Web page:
New Beef Cuts
These are changing times for the beef industry: American consumption of beef has been falling for decades as customers have shifted to lighter fare. Pricey cuts (such as filet mignon) are dining rarities in a sluggish economy.
As a result, the beef industry has been reconfiguring the cow (for more than a decade) to find new affordable, yet still delicious cuts that will fetch higher prices than burger without breaking shoppers' budgets.
Universities of Nebraska and Florida researchers studied more than three dozen muscles, mainly the shoulder or chuck and the round (the back leg). They measured tenderness, trimmed the gristle and spent hours in test kitchens cooking up the results. Skepticism abounded.
But a new cut within the chuck area produced a new steak, which was called the flatiron (due to resembling an antique steel clothing iron). This is now the sixth most popular steak in the U.S. (retail price at $6 a pound).
The flatiron has changed the beef industry by: Adding $50-$70 to the value of the average steer (entire steer price is about $1,600)
Enabling restaurants to serve a hearty steak at affordable prices
Is currently the sales leader among the new cuts
Tony Mata is a meat scientist who, along with a team of researchers, came up with the industry's newest steak (mining the muscle under the shoulder blade for tender flesh). Mata and company succeeded; the Vegas strip steak was unveiled in 2012 at a trade show and in 2013, landed on several restaurant menus (it's $6 a pound).
Other new steaks such as petite tender, ranch, Denver and Sierra are showing up in meat cases alongside the traditional sirloin and porterhouse.
Two other new cut innovations are: Country-style ribs that are boneless (because these aren't cut near the rib cage, but sliced from the chuck area) and the New York strip fillet (basically a 1-pound New York strip steak that's cut in half).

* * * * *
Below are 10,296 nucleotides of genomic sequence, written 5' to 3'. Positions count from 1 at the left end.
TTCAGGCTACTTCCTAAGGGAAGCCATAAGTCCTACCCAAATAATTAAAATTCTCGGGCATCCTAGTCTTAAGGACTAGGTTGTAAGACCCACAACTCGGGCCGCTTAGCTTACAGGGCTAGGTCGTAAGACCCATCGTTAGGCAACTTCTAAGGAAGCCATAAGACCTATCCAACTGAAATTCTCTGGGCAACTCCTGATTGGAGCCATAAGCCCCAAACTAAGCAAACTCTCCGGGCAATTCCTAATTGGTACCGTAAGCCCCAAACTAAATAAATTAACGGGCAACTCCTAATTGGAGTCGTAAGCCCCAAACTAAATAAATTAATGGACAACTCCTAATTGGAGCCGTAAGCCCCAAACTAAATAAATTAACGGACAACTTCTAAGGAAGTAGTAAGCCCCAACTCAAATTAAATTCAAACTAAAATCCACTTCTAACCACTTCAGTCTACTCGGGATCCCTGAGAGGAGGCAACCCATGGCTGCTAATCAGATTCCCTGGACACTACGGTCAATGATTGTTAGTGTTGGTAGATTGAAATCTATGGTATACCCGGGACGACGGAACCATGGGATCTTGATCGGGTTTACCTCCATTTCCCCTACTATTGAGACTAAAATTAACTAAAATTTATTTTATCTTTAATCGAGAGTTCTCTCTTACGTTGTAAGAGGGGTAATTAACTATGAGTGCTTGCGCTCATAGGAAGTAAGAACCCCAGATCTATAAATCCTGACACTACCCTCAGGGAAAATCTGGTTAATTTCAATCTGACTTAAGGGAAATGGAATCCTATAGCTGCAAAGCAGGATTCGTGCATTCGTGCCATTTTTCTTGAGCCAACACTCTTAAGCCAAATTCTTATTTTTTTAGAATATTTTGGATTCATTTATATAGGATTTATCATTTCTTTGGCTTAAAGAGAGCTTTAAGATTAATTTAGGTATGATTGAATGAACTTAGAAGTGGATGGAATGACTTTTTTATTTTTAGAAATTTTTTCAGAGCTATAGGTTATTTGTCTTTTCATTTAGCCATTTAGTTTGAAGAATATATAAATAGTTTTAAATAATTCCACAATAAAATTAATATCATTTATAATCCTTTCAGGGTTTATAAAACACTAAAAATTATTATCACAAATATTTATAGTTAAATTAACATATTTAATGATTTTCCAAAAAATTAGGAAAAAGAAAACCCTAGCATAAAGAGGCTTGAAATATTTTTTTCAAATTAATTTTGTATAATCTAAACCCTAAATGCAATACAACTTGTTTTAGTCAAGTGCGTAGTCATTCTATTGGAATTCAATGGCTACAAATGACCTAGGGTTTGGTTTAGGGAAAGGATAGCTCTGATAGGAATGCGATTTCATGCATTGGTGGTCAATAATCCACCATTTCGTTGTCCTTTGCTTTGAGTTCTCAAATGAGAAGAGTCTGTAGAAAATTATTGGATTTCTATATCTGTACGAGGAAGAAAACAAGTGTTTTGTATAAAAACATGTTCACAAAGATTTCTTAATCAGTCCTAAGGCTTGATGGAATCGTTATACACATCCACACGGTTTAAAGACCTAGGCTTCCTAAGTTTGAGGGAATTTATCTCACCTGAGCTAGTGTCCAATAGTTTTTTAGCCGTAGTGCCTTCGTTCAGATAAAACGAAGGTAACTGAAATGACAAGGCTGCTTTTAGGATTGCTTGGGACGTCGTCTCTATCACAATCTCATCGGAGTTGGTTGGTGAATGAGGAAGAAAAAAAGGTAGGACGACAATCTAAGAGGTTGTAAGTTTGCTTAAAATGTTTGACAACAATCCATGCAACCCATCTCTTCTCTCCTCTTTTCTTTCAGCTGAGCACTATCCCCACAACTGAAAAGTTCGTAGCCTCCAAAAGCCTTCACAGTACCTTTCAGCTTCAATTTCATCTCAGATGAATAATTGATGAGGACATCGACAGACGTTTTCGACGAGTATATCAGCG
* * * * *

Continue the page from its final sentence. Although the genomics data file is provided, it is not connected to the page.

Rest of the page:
Chinese Apples in the U.S.
China wants to send their apples to the U S market.
And that's OK with American apple growers, because they see this as a win-win situation, enabling them to get a foothold in the country's lucrative and growing market.
The Chinese consume most of their nation's apple crop (and grow half of the world's apple crop); U S growers in the Northwest can use the foreign sales because the U S produces more apples than Americans can eat (a total of 129 million bushels in 2012; about 30 percent was exported to countries like Canada, Mexico and Taiwan. The state's $2.2 billion apple industry accounted for about 65 percent of America's apple harvest).
There used to be a thriving exporting market of American apples to China annually, but that ended in 2012, amid China's concerns that apple diseases from Washington state would damage its own orchards.
Washington growers believe the real reason the market closed was to put pressure on the U S to allow Chinese apples into this country.
Ongoing trade talks may be an indicator that U S apples could return to the Chinese market by early 2014. And Chinese apples could enter the U S market by this coming fall.
But not everyone is thrilled.
The U S Apple Association has voiced concerns that Chinese apples could come with invasive pests that might damage American orchards.
“We strongly support a strong, science-based system to ensure that pest and disease issues are treated appropriately,” said Diane Kurrie, the group's vice president of public affairs, “rather than a political solution that simply opens the door to Chinese apples.”
Chinese agricultural officials dismiss that concern, citing the exporting of apple juice concentrate to the U S and sending apples to Asian countries and Canada (more than 80 countries total).
The process for allowing Chinese apples just entered the “pest risk assessment” phrase (U S scientists consider the chances of pests entering the country in the produce and what damage that could cause). And state agricultural officials in Washington are awaiting a visit from a Chinese delegation.
Did You Know That.....
The U S is the world's third-largest apple grower behind the European Union.
The U S also imports apples from Chile, South Africa and Argentina.
Sources: “Beef industry markets new cuts”-Los Angeles Times-The (Sunday) Vindicator, November 3, 2013 and “China seeks to export apples to U S”-Associated Press-The (Sunday) Vindicator, December 15, 2013